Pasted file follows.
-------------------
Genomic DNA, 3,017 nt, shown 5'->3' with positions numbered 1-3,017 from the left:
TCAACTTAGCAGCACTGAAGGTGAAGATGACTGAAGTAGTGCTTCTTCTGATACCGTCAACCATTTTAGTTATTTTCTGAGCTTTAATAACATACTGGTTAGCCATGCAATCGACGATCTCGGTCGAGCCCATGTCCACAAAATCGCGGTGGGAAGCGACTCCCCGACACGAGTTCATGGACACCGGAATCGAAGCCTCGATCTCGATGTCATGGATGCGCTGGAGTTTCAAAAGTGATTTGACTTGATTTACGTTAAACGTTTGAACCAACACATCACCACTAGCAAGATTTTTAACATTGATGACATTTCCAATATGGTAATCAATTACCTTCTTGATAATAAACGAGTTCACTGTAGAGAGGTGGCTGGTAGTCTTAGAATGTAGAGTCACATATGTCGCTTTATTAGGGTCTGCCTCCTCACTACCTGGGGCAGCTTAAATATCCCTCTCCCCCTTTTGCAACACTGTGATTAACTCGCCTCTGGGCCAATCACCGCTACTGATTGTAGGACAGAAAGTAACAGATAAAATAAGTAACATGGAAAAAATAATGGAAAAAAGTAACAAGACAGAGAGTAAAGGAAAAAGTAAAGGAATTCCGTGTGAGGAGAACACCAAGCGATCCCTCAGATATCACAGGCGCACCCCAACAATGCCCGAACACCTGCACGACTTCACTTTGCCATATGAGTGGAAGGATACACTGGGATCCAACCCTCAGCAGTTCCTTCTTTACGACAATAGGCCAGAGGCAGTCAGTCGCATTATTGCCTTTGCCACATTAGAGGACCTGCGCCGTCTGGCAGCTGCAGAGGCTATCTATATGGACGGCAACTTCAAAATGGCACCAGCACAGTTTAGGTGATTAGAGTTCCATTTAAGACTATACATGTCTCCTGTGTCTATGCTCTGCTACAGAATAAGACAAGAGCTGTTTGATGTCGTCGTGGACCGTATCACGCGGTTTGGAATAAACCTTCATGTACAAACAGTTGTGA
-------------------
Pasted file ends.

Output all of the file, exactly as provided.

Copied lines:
Genomic DNA, 3,017 nt, shown 5'->3' with positions numbered 1-3,017 from the left:
TCAACTTAGCAGCACTGAAGGTGAAGATGACTGAAGTAGTGCTTCTTCTGATACCGTCAACCATTTTAGTTATTTTCTGAGCTTTAATAACATACTGGTTAGCCATGCAATCGACGATCTCGGTCGAGCCCATGTCCACAAAATCGCGGTGGGAAGCGACTCCCCGACACGAGTTCATGGACACCGGAATCGAAGCCTCGATCTCGATGTCATGGATGCGCTGGAGTTTCAAAAGTGATTTGACTTGATTTACGTTAAACGTTTGAACCAACACATCACCACTAGCAAGATTTTTAACATTGATGACATTTCCAATATGGTAATCAATTACCTTCTTGATAATAAACGAGTTCACTGTAGAGAGGTGGCTGGTAGTCTTAGAATGTAGAGTCACATATGTCGCTTTATTAGGGTCTGCCTCCTCACTACCTGGGGCAGCTTAAATATCCCTCTCCCCCTTTTGCAACACTGTGATTAACTCGCCTCTGGGCCAATCACCGCTACTGATTGTAGGACAGAAAGTAACAGATAAAATAAGTAACATGGAAAAAATAATGGAAAAAAGTAACAAGACAGAGAGTAAAGGAAAAAGTAAAGGAATTCCGTGTGAGGAGAACACCAAGCGATCCCTCAGATATCACAGGCGCACCCCAACAATGCCCGAACACCTGCACGACTTCACTTTGCCATATGAGTGGAAGGATACACTGGGATCCAACCCTCAGCAGTTCCTTCTTTACGACAATAGGCCAGAGGCAGTCAGTCGCATTATTGCCTTTGCCACATTAGAGGACCTGCGCCGTCTGGCAGCTGCAGAGGCTATCTATATGGACGGCAACTTCAAAATGGCACCAGCACAGTTTAGGTGATTAGAGTTCCATTTAAGACTATACATGTCTCCTGTGTCTATGCTCTGCTACAGAATAAGACAAGAGCTGTTTGATGTCGTCGTGGACCGTATCACGCGGTTTGGAATAAACCTTCATGTACAAACAGTTGTGA